I haven’t done a “From the Mailbag” post in a while and today I have not one but two letters from my inbox to share. Both writers take issue with the same column — “Where Can I Find a Decent, Much Younger Woman?” — and for the same reason:
They argue that, as an advice columnist, my job is to strictly give advice and not to pontificate on politics. In short: I should stay in my lane. In a shock to probably no one, both of these LWs are dudes, and one must assume new DW readers. I’m sharing their letters unedited.
First of all disclaimer!! I give you the right to put this on your site how you see fit. I DO NOT give you the right to give my contact info out in any way.
Now thats out of the way I feel the need to write this letter to you in regards to the response you gave to Morning Quickies: “Where Can I Find a Decent, Much Younger Woman?”
First off you were very rude to the person in question. He reached out to you to get some advise and you completely destroyed his hope. Aside from that you also gave bad advise. Though it is much harder in his place to find love due to all the good ones are usually taken by the time you are 35 years old, you could have offered some hope to him. Your response came off as being “you got no hope stop chasing youngsters for sex.” I can tell you that no, this is not the case. Maybe he was looking for love and not lust with the addition of having young fun like going out on the town. most 45 year old women are not really into this. I don’t mean to tell you how to do your job but clearly you haven’t been in the “dear abby” game for a long time.
Secondly don’t bring politics into the matter. referencing a trump rally clearly defines you as a definite democrat. Honestly your going to lose more readers than gaining.
And lastly there are good/nice guys out there that are just looking for love, maybe due to them being hurt in the past or it never worked out. So the next time someone reaches out to you for advise/help go easy on them, you never know when someone will rip apart your response and feed it back to you on what you are doing wrong. I doubt you will read this at all but if you do best wishes to you in the future and your dear abby opinion section.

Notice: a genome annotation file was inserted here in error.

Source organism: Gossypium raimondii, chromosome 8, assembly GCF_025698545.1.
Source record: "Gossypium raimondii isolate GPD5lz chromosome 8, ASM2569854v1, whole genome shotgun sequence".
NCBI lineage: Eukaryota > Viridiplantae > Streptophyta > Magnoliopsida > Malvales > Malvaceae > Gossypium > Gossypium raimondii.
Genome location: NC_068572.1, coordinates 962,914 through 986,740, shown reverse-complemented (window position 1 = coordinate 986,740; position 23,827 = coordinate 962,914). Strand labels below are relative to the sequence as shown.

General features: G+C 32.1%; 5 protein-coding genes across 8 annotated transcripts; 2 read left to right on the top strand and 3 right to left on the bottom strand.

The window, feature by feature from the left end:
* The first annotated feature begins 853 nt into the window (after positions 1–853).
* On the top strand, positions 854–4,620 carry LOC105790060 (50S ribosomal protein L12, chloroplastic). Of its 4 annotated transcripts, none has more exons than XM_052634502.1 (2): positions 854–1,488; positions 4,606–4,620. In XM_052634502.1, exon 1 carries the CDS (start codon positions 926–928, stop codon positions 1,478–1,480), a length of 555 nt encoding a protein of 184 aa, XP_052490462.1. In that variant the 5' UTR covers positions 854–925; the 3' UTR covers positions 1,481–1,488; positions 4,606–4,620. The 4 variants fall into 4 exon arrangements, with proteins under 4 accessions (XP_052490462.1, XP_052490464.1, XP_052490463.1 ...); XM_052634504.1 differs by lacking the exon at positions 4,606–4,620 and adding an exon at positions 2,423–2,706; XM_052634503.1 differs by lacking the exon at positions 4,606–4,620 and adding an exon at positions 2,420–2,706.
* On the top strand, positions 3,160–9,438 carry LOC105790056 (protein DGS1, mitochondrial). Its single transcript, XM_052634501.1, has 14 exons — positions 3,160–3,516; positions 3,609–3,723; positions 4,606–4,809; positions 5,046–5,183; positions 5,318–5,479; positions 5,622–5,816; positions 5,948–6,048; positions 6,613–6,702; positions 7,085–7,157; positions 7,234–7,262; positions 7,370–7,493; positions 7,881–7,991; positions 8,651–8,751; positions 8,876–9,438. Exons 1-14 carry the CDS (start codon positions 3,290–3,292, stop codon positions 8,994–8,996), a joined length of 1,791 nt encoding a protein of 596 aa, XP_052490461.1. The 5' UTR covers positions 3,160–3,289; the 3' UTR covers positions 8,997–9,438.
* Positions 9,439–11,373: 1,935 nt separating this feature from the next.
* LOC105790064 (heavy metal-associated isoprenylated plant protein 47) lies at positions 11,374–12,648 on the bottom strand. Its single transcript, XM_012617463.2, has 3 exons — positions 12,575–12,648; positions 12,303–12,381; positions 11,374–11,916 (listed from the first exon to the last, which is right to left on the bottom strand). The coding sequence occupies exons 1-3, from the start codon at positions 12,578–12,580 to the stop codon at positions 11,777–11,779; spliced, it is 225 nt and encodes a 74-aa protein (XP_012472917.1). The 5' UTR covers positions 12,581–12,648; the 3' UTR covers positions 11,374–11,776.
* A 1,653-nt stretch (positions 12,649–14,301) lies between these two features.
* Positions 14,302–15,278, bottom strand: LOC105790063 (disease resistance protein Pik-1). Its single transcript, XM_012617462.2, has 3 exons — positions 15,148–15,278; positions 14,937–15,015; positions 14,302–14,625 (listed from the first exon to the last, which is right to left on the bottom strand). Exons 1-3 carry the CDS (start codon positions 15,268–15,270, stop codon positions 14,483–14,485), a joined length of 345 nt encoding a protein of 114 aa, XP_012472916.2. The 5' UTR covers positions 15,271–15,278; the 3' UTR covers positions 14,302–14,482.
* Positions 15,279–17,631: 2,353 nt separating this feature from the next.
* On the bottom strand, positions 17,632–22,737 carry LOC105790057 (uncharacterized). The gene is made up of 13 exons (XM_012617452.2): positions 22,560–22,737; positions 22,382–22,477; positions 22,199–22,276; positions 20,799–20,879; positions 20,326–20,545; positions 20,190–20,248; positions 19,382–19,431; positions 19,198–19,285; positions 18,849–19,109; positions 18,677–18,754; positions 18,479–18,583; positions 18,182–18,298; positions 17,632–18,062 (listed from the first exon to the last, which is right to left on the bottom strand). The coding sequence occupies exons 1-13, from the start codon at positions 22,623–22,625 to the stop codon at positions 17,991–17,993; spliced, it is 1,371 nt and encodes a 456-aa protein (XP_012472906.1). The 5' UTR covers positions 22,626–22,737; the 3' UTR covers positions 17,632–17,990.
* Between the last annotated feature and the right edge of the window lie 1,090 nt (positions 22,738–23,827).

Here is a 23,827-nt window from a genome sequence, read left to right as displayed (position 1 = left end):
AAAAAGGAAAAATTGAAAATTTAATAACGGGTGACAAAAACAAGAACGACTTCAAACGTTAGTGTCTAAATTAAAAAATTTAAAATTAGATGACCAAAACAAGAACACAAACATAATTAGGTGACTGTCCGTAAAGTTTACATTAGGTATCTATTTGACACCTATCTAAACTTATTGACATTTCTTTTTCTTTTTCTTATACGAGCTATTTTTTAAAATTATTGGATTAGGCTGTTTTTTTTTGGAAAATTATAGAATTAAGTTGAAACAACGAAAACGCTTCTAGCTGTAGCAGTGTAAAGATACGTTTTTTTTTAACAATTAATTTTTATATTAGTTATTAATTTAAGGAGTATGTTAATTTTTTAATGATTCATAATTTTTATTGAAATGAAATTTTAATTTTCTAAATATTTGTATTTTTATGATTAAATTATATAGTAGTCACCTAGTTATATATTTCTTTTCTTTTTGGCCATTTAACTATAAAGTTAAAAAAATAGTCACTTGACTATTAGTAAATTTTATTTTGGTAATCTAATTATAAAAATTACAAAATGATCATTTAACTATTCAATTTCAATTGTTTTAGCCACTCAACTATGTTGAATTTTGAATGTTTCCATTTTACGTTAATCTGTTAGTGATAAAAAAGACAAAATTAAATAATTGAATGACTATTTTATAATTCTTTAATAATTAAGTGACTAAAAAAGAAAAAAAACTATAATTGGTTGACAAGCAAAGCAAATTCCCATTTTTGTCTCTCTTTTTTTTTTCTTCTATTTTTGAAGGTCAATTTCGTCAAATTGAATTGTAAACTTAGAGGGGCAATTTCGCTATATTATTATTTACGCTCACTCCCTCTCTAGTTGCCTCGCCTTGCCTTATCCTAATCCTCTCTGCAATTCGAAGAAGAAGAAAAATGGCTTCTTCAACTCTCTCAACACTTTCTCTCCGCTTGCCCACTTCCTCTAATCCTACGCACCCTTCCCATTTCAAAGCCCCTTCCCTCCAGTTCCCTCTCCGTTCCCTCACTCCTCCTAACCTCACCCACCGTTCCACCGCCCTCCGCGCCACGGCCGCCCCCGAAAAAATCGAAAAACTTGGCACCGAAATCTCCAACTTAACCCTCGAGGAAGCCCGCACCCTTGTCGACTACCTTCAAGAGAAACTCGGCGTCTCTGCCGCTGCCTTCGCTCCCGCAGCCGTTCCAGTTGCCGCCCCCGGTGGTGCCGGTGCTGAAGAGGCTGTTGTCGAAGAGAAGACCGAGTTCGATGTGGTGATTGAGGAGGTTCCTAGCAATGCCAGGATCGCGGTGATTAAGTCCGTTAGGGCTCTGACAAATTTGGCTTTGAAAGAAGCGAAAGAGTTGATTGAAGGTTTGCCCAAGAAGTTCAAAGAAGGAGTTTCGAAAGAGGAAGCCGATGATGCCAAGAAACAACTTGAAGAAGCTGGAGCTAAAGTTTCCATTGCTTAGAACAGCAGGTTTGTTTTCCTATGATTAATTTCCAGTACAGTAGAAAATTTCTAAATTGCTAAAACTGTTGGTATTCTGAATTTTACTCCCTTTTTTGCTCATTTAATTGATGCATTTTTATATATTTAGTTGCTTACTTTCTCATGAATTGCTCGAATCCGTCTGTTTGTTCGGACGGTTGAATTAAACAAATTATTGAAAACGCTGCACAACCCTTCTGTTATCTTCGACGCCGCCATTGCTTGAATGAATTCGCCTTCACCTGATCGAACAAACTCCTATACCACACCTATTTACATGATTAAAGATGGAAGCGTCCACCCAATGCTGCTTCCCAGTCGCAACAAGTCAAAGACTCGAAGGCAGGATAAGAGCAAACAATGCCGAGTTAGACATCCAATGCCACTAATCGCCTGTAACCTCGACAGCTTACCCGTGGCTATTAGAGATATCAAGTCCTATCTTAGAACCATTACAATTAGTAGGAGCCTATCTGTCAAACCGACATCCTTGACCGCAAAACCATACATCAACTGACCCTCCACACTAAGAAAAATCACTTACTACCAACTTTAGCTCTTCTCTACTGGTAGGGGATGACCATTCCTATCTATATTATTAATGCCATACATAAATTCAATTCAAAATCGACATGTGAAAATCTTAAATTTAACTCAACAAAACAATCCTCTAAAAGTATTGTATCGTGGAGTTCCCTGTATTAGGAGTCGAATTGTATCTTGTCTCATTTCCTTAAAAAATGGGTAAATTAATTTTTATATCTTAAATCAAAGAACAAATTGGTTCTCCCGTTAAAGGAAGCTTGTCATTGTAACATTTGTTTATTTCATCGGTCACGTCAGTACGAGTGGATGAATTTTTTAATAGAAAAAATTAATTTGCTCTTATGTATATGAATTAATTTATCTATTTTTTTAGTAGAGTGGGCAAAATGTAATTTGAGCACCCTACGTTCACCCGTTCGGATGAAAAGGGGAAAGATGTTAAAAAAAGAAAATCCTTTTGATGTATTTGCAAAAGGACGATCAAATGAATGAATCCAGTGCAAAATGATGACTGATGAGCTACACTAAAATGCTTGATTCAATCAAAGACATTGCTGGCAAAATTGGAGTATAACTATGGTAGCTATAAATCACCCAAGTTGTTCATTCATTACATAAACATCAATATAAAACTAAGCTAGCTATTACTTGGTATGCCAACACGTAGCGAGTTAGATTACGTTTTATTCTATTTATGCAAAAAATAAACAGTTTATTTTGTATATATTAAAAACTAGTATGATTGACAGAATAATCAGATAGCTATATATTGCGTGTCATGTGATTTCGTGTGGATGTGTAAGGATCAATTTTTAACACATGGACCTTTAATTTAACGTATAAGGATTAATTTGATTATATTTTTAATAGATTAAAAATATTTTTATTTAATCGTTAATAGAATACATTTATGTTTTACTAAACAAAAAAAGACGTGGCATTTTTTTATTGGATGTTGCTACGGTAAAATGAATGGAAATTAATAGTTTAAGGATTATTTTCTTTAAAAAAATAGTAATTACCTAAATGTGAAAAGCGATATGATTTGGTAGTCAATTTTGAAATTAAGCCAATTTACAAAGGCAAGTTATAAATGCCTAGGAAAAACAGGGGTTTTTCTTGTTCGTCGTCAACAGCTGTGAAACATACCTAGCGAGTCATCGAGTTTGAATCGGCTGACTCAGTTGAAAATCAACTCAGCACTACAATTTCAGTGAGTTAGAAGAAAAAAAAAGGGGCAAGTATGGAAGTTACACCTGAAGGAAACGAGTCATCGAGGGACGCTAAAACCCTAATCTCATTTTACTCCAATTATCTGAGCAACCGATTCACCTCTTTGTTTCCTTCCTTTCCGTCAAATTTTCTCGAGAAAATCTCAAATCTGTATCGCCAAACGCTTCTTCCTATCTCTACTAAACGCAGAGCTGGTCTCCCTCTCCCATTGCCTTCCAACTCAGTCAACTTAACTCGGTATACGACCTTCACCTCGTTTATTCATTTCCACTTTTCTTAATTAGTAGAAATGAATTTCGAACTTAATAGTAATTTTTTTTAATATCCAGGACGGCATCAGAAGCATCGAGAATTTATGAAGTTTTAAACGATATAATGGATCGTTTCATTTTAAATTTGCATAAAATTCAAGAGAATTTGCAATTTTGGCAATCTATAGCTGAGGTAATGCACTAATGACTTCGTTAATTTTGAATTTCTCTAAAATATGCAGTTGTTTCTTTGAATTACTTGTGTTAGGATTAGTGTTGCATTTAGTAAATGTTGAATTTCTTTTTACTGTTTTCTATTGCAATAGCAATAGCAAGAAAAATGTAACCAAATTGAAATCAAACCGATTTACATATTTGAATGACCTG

I don’t want to sound ungrateful or anything, but my partner of two years isn’t getting me a Christmas present just like he didn’t get me a birthday present this year. I earn $304 a fortnight and he earns $500+ a week. We live with his parents so we don’t pay bills — all he has to do each week is put fuel in his car. I have spent over $1000 on presents throughout the year. I have a pretty big family, so I have to buy all these Christmas presents for people in my family plus we are going on a camping trip in January for which I paid for some new supplies, like an awning, camp oven, recovery kit, sleeping bags, and this brand new expansive tool kit. I have been going broke in that I don’t buy myself anything anymore because my partner will mention something that he wants and I will be stupid enough to buy it for him and spend what little money I have. I need to save up to buy a car next year and don’t know how I will ever do it. I just feel pretty depressed because he isn’t getting me any gifts at all. When I spend most of my money on everyone else, I just feel very unappreciated. Please tell me that I’m not over-reacting. — Going Broke